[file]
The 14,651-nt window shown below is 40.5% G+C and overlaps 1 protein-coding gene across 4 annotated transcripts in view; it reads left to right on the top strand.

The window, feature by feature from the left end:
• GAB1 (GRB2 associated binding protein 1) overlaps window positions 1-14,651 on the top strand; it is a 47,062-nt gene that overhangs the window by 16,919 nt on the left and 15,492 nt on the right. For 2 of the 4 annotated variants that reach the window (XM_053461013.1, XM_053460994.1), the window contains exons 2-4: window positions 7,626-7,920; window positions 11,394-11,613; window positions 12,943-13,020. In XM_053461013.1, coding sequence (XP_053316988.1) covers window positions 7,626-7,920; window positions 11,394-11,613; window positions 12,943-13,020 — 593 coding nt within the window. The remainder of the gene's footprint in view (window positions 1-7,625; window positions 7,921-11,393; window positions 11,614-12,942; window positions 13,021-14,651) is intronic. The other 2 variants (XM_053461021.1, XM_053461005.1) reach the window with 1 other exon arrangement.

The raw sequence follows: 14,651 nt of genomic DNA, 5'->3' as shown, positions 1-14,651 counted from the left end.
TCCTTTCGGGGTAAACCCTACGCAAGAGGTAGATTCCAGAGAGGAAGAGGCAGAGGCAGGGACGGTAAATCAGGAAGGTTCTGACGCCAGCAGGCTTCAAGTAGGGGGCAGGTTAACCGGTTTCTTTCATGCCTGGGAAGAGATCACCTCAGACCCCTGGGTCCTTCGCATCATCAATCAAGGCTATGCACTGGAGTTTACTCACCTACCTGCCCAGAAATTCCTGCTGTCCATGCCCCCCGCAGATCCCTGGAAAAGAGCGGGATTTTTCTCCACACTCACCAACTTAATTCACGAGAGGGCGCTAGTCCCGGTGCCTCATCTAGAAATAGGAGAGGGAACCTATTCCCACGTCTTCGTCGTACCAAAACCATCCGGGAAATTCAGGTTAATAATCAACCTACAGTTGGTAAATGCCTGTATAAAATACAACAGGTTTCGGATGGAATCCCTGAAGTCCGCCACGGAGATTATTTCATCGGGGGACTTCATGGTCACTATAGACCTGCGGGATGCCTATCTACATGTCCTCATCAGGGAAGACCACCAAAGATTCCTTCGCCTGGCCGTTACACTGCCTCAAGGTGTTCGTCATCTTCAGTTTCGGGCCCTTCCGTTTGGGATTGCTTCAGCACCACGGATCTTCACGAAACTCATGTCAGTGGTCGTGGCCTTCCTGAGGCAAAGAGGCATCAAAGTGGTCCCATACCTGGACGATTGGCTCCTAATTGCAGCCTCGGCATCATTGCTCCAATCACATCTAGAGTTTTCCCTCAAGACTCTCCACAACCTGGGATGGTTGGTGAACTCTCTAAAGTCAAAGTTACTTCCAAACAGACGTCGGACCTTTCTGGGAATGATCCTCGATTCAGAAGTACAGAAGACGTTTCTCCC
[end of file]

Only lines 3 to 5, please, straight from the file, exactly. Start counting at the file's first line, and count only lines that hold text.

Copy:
• GAB1 (GRB2 associated binding protein 1) overlaps window positions 1-14,651 on the top strand; it is a 47,062-nt gene that overhangs the window by 16,919 nt on the left and 15,492 nt on the right. For 2 of the 4 annotated variants that reach the window (XM_053461013.1, XM_053460994.1), the window contains exons 2-4: window positions 7,626-7,920; window positions 11,394-11,613; window positions 12,943-13,020. In XM_053461013.1, coding sequence (XP_053316988.1) covers window positions 7,626-7,920; window positions 11,394-11,613; window positions 12,943-13,020 — 593 coding nt within the window. The remainder of the gene's footprint in view (window positions 1-7,625; window positions 7,921-11,393; window positions 11,614-12,942; window positions 13,021-14,651) is intronic. The other 2 variants (XM_053461021.1, XM_053461005.1) reach the window with 1 other exon arrangement.

The raw sequence follows: 14,651 nt of genomic DNA, 5'->3' as shown, positions 1-14,651 counted from the left end.
TCCTTTCGGGGTAAACCCTACGCAAGAGGTAGATTCCAGAGAGGAAGAGGCAGAGGCAGGGACGGTAAATCAGGAAGGTTCTGACGCCAGCAGGCTTCAAGTAGGGGGCAGGTTAACCGGTTTCTTTCATGCCTGGGAAGAGATCACCTCAGACCCCTGGGTCCTTCGCATCATCAATCAAGGCTATGCACTGGAGTTTACTCACCTACCTGCCCAGAAATTCCTGCTGTCCATGCCCCCCGCAGATCCCTGGAAAAGAGCGGGATTTTTCTCCACACTCACCAACTTAATTCACGAGAGGGCGCTAGTCCCGGTGCCTCATCTAGAAATAGGAGAGGGAACCTATTCCCACGTCTTCGTCGTACCAAAACCATCCGGGAAATTCAGGTTAATAATCAACCTACAGTTGGTAAATGCCTGTATAAAATACAACAGGTTTCGGATGGAATCCCTGAAGTCCGCCACGGAGATTATTTCATCGGGGGACTTCATGGTCACTATAGACCTGCGGGATGCCTATCTACATGTCCTCATCAGGGAAGACCACCAAAGATTCCTTCGCCTGGCCGTTACACTGCCTCAAGGTGTTCGTCATCTTCAGTTTCGGGCCCTTCCGTTTGGGATTGCTTCAGCACCACGGATCTTCACGAAACTCATGTCAGTGGTCGTGGCCTTCCTGAGGCAAAGAGGCATCAAAGTGGTCCCATACCTGGACGATTGGCTCCTAATTGCAGCCTCGGCATCATTGCTCCAATCACATCTAGAGTTTTCCCTCAAGACTCTCCACAACCTGGGATGGTTGGTGAACTCTCTAAAGTCAAAGTTACTTCCAAACAGACGTCGGACCTTTCTGGGAATGATCCTCGATTCAGAAGTACAGAAGACGTTTCTCCC